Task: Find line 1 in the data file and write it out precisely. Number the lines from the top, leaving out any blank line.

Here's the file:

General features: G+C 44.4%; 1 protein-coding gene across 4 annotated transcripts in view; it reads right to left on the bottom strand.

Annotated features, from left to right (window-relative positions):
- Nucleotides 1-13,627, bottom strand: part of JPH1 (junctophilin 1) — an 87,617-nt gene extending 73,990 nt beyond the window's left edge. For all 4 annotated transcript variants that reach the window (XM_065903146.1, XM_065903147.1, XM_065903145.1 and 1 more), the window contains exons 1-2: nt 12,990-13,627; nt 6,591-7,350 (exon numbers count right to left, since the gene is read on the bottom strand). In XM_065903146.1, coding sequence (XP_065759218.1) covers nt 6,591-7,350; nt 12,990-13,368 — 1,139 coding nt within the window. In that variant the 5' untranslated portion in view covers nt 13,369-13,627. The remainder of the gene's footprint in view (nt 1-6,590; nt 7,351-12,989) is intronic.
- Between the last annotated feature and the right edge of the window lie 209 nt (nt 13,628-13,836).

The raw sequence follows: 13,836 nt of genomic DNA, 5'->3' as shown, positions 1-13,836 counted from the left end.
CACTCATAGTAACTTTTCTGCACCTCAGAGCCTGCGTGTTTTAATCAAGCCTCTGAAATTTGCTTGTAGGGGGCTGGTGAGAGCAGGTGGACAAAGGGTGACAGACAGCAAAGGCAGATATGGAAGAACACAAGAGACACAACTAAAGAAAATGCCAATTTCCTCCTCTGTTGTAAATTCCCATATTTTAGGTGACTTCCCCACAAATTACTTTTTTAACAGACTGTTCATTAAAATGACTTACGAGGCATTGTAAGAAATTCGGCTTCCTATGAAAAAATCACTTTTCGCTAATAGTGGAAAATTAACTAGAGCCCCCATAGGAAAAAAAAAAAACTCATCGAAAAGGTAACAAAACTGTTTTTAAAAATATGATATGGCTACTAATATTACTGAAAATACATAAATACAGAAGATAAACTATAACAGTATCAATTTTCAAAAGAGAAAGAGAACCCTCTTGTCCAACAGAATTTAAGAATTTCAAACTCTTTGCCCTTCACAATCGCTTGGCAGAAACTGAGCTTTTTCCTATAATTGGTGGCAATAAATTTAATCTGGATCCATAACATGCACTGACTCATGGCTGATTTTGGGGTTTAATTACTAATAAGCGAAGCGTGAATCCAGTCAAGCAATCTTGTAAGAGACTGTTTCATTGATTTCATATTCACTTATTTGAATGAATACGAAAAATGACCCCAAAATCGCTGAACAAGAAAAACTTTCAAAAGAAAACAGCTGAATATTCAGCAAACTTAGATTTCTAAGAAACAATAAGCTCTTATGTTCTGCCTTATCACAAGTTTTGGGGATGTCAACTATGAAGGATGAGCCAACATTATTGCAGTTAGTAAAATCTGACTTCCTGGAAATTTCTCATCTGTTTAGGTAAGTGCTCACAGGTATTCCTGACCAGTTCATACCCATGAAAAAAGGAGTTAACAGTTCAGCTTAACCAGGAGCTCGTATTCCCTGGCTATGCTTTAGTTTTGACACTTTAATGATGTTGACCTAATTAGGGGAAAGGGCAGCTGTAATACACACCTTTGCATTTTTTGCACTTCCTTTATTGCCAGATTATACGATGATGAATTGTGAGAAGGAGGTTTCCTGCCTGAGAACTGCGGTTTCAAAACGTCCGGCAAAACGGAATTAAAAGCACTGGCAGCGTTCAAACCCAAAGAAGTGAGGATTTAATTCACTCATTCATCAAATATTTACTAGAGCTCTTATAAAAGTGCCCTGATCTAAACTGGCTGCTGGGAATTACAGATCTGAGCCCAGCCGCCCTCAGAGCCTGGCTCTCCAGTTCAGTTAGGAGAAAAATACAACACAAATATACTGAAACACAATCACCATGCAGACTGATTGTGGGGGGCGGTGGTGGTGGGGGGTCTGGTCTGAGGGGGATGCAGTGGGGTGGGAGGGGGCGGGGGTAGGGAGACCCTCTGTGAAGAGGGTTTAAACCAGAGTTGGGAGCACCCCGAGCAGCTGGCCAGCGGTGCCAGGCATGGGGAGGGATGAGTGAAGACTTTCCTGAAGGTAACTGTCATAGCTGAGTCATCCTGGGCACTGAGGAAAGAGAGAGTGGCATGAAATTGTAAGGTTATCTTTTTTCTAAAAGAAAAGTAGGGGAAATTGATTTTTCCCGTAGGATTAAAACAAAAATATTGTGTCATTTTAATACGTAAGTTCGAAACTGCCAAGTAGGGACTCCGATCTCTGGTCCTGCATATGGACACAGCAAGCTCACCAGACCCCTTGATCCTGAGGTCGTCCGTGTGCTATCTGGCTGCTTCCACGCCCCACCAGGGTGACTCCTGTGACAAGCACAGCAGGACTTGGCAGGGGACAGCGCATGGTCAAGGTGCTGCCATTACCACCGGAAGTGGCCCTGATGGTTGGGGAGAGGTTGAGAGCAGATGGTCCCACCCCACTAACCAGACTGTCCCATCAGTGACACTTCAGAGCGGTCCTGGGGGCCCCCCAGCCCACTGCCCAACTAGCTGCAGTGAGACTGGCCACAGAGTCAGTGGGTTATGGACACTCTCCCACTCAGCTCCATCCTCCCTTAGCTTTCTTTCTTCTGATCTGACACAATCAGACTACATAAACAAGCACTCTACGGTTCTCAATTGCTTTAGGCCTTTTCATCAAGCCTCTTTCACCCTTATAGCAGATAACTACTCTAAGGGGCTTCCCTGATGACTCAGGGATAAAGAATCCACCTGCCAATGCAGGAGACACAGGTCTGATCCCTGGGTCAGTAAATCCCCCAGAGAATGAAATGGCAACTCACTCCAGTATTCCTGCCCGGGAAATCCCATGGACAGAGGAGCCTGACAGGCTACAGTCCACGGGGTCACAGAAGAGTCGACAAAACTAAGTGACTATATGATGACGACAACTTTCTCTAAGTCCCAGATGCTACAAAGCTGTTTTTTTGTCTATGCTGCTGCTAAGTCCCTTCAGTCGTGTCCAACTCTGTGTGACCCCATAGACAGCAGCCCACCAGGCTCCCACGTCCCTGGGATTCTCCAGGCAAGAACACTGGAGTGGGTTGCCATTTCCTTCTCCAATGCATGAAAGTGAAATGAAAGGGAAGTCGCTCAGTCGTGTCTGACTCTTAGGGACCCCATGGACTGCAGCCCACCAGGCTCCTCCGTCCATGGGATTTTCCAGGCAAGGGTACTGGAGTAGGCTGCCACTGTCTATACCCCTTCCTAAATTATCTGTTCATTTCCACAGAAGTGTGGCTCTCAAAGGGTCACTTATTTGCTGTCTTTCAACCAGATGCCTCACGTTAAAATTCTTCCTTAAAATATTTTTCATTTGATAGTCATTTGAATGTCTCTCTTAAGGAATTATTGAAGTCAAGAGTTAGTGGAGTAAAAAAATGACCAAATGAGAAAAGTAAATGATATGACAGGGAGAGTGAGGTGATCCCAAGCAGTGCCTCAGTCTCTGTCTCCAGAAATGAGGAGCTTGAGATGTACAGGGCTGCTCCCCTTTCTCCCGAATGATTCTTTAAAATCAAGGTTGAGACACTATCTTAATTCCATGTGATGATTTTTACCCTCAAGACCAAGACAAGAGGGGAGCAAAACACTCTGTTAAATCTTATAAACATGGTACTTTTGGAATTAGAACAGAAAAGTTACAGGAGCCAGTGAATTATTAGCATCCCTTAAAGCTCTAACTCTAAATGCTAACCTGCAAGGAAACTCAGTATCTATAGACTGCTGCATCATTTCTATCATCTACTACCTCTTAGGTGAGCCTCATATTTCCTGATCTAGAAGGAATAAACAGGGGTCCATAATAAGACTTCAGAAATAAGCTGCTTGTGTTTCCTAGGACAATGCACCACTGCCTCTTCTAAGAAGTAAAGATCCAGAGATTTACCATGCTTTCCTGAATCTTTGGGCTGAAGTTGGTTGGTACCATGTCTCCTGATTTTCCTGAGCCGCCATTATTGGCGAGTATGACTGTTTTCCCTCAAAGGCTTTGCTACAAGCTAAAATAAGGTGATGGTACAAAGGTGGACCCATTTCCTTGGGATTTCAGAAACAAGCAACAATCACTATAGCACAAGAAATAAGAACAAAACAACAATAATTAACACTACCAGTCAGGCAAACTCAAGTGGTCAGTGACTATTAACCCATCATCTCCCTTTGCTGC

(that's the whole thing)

General features: G+C 44.4%; 1 protein-coding gene across 4 annotated transcripts in view; it reads right to left on the bottom strand.